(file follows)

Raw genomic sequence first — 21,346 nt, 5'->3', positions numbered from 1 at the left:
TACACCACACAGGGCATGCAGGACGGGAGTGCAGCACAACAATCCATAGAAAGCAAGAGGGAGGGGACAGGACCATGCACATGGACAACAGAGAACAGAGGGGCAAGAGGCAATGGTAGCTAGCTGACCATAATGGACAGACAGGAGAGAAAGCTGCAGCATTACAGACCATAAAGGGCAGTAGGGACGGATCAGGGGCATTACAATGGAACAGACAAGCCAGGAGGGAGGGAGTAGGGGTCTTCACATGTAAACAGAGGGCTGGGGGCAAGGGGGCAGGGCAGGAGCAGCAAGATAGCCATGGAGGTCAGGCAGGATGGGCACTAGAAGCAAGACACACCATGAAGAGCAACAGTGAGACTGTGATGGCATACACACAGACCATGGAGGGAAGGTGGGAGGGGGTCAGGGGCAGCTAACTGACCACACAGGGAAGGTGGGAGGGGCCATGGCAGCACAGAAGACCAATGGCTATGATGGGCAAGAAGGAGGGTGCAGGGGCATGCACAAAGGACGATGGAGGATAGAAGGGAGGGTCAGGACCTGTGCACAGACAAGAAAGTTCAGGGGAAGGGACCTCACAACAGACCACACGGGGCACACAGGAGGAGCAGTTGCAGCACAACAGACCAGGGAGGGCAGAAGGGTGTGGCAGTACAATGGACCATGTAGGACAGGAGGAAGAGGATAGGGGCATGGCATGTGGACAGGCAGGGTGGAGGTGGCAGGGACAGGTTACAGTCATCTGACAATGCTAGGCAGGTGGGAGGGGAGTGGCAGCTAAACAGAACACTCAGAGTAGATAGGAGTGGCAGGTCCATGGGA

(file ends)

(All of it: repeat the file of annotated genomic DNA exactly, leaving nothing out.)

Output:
Raw genomic sequence first — 21,346 nt, 5'->3', positions numbered from 1 at the left:
TACACCACACAGGGCATGCAGGACGGGAGTGCAGCACAACAATCCATAGAAAGCAAGAGGGAGGGGACAGGACCATGCACATGGACAACAGAGAACAGAGGGGCAAGAGGCAATGGTAGCTAGCTGACCATAATGGACAGACAGGAGAGAAAGCTGCAGCATTACAGACCATAAAGGGCAGTAGGGACGGATCAGGGGCATTACAATGGAACAGACAAGCCAGGAGGGAGGGAGTAGGGGTCTTCACATGTAAACAGAGGGCTGGGGGCAAGGGGGCAGGGCAGGAGCAGCAAGATAGCCATGGAGGTCAGGCAGGATGGGCACTAGAAGCAAGACACACCATGAAGAGCAACAGTGAGACTGTGATGGCATACACACAGACCATGGAGGGAAGGTGGGAGGGGGTCAGGGGCAGCTAACTGACCACACAGGGAAGGTGGGAGGGGCCATGGCAGCACAGAAGACCAATGGCTATGATGGGCAAGAAGGAGGGTGCAGGGGCATGCACAAAGGACGATGGAGGATAGAAGGGAGGGTCAGGACCTGTGCACAGACAAGAAAGTTCAGGGGAAGGGACCTCACAACAGACCACACGGGGCACACAGGAGGAGCAGTTGCAGCACAACAGACCAGGGAGGGCAGAAGGGTGTGGCAGTACAATGGACCATGTAGGACAGGAGGAAGAGGATAGGGGCATGGCATGTGGACAGGCAGGGTGGAGGTGGCAGGGACAGGTTACAGTCATCTGACAATGCTAGGCAGGTGGGAGGGGAGTGGCAGCTAAACAGAACACTCAGAGTAGATAGGAGTGGCAGGTCCATGGGA